Career Coach, Mental Health Counselor, Parenting Coordinator, Attorney
As social psychologist and author Dan Gilbert (“Stumbling on Happiness”) certifies, it all comes back to expectations. When we expect to do well, we forge forward. When we set our sights lower, the negative self-view becomes self-fulfilling. The gloomy grey donkey Eeyore tells Winnie the Pooh, “We can’t all, and some of us don’t. That’s all there is to it.” Eeyore doesn’t find his tail or much of anything; his expectations are so low that the effort doesn’t seem worth it. The cycle of negativity churns as expectations drop further: we do less, we achieve less and, predictably, the outcomes worsen. And our initial diminished expectations are reinforced.
As with all self-care, a committed, daily practice of a positive internal dialogue (optimally supplemented with a few carefully crafted affirmations) is ideal. Slowly but surely, we are able to reframe and recalibrate as we build new muscles and develop new habits.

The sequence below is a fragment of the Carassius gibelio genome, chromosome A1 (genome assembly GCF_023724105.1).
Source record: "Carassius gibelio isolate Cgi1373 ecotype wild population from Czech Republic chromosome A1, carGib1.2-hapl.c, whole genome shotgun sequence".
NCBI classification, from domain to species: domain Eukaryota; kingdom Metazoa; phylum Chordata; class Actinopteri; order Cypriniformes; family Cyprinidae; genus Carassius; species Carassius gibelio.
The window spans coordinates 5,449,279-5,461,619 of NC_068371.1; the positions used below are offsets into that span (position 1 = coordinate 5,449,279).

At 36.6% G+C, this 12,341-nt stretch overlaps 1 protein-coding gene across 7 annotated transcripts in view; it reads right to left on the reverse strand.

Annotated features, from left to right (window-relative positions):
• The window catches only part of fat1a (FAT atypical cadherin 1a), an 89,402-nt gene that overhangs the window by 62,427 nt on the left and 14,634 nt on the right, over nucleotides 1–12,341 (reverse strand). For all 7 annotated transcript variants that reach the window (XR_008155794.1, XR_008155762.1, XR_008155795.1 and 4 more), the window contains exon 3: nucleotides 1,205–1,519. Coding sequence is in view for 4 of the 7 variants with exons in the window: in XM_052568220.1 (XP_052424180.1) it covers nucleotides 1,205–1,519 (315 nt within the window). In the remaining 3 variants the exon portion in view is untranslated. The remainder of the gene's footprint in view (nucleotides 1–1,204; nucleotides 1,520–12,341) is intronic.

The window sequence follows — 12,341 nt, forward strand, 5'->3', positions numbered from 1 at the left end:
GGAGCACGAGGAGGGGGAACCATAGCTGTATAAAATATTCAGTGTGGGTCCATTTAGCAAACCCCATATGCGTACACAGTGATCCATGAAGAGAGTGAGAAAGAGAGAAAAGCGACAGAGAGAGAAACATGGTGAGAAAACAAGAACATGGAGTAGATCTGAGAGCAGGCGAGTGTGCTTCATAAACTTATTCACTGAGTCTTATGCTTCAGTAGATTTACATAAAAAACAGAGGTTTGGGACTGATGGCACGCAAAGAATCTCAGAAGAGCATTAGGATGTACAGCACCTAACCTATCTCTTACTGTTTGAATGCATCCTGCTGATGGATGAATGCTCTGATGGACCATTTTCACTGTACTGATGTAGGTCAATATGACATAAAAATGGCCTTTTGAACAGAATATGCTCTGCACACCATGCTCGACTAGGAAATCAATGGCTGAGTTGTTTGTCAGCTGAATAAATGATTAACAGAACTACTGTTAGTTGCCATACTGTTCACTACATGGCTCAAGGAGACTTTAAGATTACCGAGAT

This article first appeared on LinkedIn's Pulse on December 16, 2015. You can read the original here.
Matthew is a provisionally licensed clinical psychotherapist as well as an attorney. He works, particularly, with men wrestling to be more relational and connected to their spouse/partner and attorneys feeling stuck in their career. Visit his profile on LinkedIn here.